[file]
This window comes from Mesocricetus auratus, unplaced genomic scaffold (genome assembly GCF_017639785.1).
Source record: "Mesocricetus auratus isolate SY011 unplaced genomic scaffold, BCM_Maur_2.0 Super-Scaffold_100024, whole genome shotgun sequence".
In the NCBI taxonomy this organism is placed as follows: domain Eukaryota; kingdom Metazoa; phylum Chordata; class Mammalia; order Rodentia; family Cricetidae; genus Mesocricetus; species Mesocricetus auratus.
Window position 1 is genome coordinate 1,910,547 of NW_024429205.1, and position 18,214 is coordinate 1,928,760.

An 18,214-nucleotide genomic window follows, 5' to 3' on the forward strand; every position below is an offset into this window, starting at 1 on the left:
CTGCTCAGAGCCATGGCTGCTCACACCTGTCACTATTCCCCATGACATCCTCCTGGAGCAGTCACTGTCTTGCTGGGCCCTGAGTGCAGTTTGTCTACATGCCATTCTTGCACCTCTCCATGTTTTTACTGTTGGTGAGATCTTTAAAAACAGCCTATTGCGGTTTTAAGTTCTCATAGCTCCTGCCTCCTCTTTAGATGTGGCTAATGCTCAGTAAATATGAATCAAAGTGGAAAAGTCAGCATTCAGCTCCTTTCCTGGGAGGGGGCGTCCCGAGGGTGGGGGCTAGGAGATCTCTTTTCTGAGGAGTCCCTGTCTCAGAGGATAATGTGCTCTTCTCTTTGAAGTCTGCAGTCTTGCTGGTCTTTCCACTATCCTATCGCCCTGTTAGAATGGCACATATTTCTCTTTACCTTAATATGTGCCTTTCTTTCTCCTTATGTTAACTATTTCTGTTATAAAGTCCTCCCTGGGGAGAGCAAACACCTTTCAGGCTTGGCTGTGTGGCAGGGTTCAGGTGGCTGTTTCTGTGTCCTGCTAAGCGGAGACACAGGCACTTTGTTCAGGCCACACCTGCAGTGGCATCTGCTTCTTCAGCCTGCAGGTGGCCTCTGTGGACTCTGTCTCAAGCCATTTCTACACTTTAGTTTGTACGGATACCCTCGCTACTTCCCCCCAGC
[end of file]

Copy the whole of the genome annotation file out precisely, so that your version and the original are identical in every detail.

This window comes from Mesocricetus auratus, unplaced genomic scaffold (genome assembly GCF_017639785.1).
Source record: "Mesocricetus auratus isolate SY011 unplaced genomic scaffold, BCM_Maur_2.0 Super-Scaffold_100024, whole genome shotgun sequence".
In the NCBI taxonomy this organism is placed as follows: domain Eukaryota; kingdom Metazoa; phylum Chordata; class Mammalia; order Rodentia; family Cricetidae; genus Mesocricetus; species Mesocricetus auratus.
Window position 1 is genome coordinate 1,910,547 of NW_024429205.1, and position 18,214 is coordinate 1,928,760.

An 18,214-nucleotide genomic window follows, 5' to 3' on the forward strand; every position below is an offset into this window, starting at 1 on the left:
CTGCTCAGAGCCATGGCTGCTCACACCTGTCACTATTCCCCATGACATCCTCCTGGAGCAGTCACTGTCTTGCTGGGCCCTGAGTGCAGTTTGTCTACATGCCATTCTTGCACCTCTCCATGTTTTTACTGTTGGTGAGATCTTTAAAAACAGCCTATTGCGGTTTTAAGTTCTCATAGCTCCTGCCTCCTCTTTAGATGTGGCTAATGCTCAGTAAATATGAATCAAAGTGGAAAAGTCAGCATTCAGCTCCTTTCCTGGGAGGGGGCGTCCCGAGGGTGGGGGCTAGGAGATCTCTTTTCTGAGGAGTCCCTGTCTCAGAGGATAATGTGCTCTTCTCTTTGAAGTCTGCAGTCTTGCTGGTCTTTCCACTATCCTATCGCCCTGTTAGAATGGCACATATTTCTCTTTACCTTAATATGTGCCTTTCTTTCTCCTTATGTTAACTATTTCTGTTATAAAGTCCTCCCTGGGGAGAGCAAACACCTTTCAGGCTTGGCTGTGTGGCAGGGTTCAGGTGGCTGTTTCTGTGTCCTGCTAAGCGGAGACACAGGCACTTTGTTCAGGCCACACCTGCAGTGGCATCTGCTTCTTCAGCCTGCAGGTGGCCTCTGTGGACTCTGTCTCAAGCCATTTCTACACTTTAGTTTGTACGGATACCCTCGCTACTTCCCCCCAGC